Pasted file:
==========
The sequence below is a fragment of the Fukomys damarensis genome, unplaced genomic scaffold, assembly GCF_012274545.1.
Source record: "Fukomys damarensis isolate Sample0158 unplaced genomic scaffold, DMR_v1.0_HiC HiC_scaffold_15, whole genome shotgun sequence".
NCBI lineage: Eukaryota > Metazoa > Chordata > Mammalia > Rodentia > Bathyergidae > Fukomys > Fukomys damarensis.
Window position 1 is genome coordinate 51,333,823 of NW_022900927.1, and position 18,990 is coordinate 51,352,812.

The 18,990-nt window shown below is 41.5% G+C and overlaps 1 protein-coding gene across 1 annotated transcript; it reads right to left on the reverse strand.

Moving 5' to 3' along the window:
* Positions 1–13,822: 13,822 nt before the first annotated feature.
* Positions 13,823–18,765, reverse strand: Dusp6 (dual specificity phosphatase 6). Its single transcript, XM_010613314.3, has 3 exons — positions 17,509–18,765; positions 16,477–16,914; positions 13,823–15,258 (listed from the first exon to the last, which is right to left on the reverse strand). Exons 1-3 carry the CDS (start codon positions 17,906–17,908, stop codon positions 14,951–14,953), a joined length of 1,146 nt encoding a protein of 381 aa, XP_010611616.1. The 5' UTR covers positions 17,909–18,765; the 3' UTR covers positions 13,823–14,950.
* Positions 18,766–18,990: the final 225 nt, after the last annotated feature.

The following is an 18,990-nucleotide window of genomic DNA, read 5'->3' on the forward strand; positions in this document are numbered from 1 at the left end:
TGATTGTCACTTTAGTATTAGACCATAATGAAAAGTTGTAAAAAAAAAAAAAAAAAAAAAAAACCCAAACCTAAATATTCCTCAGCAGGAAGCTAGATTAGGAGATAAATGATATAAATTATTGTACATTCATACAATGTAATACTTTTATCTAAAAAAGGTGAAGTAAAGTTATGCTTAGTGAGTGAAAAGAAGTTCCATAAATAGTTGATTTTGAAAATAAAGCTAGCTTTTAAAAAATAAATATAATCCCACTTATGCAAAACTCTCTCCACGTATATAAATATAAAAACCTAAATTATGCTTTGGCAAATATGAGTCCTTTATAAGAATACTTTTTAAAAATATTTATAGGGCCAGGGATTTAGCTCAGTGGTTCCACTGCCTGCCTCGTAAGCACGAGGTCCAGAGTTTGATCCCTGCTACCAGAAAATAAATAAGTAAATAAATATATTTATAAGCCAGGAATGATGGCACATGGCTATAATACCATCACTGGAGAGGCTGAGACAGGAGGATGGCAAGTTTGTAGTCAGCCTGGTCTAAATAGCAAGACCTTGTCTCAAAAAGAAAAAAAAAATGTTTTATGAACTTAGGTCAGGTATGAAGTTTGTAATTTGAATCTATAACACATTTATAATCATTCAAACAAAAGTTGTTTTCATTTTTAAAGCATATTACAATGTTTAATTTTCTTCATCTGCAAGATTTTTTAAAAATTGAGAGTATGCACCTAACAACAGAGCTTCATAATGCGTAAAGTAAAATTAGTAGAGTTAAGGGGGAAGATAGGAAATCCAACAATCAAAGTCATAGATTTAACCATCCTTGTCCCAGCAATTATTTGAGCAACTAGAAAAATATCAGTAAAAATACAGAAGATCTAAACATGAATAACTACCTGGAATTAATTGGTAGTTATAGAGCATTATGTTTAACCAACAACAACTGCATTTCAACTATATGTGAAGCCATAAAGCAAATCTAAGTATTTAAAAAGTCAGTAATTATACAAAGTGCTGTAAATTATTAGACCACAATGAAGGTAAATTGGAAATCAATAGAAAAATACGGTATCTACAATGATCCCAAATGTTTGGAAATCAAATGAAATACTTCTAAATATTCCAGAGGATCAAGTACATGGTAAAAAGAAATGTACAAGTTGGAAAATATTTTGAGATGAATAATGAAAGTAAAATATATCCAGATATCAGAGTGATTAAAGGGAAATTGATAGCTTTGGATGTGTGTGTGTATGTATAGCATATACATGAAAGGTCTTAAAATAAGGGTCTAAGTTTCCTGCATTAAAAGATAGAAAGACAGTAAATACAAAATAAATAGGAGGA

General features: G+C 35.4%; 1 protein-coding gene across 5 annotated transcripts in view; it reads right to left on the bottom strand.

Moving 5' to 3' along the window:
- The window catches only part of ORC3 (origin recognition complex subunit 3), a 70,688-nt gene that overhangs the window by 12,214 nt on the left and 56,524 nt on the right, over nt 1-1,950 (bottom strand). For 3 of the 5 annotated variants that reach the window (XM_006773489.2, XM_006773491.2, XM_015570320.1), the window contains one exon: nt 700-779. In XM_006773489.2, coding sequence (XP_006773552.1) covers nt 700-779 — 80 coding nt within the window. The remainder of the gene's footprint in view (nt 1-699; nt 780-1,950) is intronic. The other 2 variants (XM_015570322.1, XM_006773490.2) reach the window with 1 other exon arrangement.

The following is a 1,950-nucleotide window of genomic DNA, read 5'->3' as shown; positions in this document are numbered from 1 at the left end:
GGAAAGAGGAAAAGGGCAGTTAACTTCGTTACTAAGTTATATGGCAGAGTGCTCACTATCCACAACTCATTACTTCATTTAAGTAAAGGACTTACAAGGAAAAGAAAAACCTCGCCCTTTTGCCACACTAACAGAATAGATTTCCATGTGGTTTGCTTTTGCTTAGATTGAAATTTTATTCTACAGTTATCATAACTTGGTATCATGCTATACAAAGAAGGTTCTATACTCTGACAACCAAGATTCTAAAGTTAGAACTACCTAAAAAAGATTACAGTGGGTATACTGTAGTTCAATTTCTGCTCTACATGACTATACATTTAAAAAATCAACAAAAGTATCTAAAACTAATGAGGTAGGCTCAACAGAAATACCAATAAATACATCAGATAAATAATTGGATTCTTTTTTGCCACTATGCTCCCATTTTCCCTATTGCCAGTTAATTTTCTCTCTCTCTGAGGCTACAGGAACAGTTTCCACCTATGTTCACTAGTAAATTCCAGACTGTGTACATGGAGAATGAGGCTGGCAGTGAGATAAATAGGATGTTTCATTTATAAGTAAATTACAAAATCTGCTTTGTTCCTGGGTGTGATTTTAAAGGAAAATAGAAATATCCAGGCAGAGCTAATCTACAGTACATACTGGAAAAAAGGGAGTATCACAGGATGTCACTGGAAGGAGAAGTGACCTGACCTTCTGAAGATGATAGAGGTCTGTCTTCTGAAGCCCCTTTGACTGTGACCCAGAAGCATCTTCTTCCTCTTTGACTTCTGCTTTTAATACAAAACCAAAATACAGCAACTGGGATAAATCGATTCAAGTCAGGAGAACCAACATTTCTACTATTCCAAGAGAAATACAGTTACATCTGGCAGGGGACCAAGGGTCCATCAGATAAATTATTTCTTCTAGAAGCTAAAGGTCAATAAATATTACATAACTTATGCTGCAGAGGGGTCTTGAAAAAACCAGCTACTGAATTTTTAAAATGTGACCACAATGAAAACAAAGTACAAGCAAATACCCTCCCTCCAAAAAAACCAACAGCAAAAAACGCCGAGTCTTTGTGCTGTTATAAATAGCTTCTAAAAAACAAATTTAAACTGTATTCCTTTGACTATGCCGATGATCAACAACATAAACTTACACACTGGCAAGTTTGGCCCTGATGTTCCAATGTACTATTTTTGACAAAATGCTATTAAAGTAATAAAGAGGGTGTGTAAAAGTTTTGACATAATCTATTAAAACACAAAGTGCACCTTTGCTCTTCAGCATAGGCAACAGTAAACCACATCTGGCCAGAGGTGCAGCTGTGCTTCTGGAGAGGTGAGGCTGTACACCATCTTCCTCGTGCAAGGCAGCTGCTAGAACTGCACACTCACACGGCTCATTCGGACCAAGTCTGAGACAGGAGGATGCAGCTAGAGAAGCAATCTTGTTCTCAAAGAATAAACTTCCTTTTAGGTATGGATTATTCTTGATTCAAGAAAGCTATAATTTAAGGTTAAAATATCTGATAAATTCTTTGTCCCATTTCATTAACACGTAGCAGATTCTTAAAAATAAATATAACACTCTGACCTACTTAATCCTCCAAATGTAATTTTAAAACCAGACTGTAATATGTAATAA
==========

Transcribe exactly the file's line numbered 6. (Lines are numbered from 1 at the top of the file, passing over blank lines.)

Moving 5' to 3' along the window: